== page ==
needed to be replaced, some companies are looking at volume servers
running Linux or Windows in clusters.”

But recent developments in the sector have reinforced the belief that
Unix is going the way of the dinosaur.

IBM’s decision
to reassign internal development from AIX to Linux raised a few
eyebrows. The decision shows in IBM’s latest Blade server
, which was only released as a Linux offering. HP
has also been reserving its HP-UX for only a select
number of its hardware offerings and favors Microsoft Windows and Linux for its volume servers.

Sun Microsystems remains the most visible and
active of the three vendors with its Solaris variant. Sun’s focus is on
volume servers, especially x86 ones running Solaris. The latest version of Solaris
hit the streets Monday.

Bozman said some of the rankling among the vendors is classic
marketing one-upmanship, but there are signs of rapid growth in the
younger operating systems.

“With the introduction of the Linux 2.6 operating system, we expect
to see Linux servers grow beyond their initial role as a foundation for
IT infrastructure and Web-centric workloads, becoming a mainstream
platform for enterprise IT servers,” Bozman said.

Unix still has a lot of potential for development, Bozman said,
especially with blade servers, which she suggests would be perfect for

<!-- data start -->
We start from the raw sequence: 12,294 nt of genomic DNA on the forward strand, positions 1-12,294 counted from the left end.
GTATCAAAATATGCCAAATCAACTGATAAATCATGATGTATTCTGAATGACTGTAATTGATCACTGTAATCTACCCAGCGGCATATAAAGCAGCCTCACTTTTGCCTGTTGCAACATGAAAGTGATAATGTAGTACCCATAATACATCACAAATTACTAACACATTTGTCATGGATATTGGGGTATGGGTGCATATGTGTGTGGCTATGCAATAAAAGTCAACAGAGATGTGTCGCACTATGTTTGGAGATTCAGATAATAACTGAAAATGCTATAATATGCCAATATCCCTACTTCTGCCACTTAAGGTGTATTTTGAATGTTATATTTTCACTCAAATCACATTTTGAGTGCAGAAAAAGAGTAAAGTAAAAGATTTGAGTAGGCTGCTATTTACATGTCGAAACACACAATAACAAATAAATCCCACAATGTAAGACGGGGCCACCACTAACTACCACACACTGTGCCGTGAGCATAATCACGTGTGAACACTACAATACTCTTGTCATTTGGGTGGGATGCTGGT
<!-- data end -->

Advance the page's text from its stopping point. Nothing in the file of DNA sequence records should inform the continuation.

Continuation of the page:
telcos and other government and financial services verticals.

Other vendors like SGI continue to thrive off
their Unix platforms but more and more for niche environments like CAD
design and military simulations.

Unix-compatible implementations, such
as FreeBSD and NetBSD, are seeing further development, as is Apple
Computer with its OS X operating system.
Even the polarizing SCO Group has held on tight to
its version of Unix and has signaled it may return to developing its
variant in earnest one day.

Ultimately, Bozman suggests the major Unix vendors don’t see Linux or
Windows as something that will entirely replace Unix. All three
operating systems have their place, depending on an analysis of workloads
taken in the context of price vs. performance.

Price Always An Issue

In the final analysis, it may very well boil down to a price issue.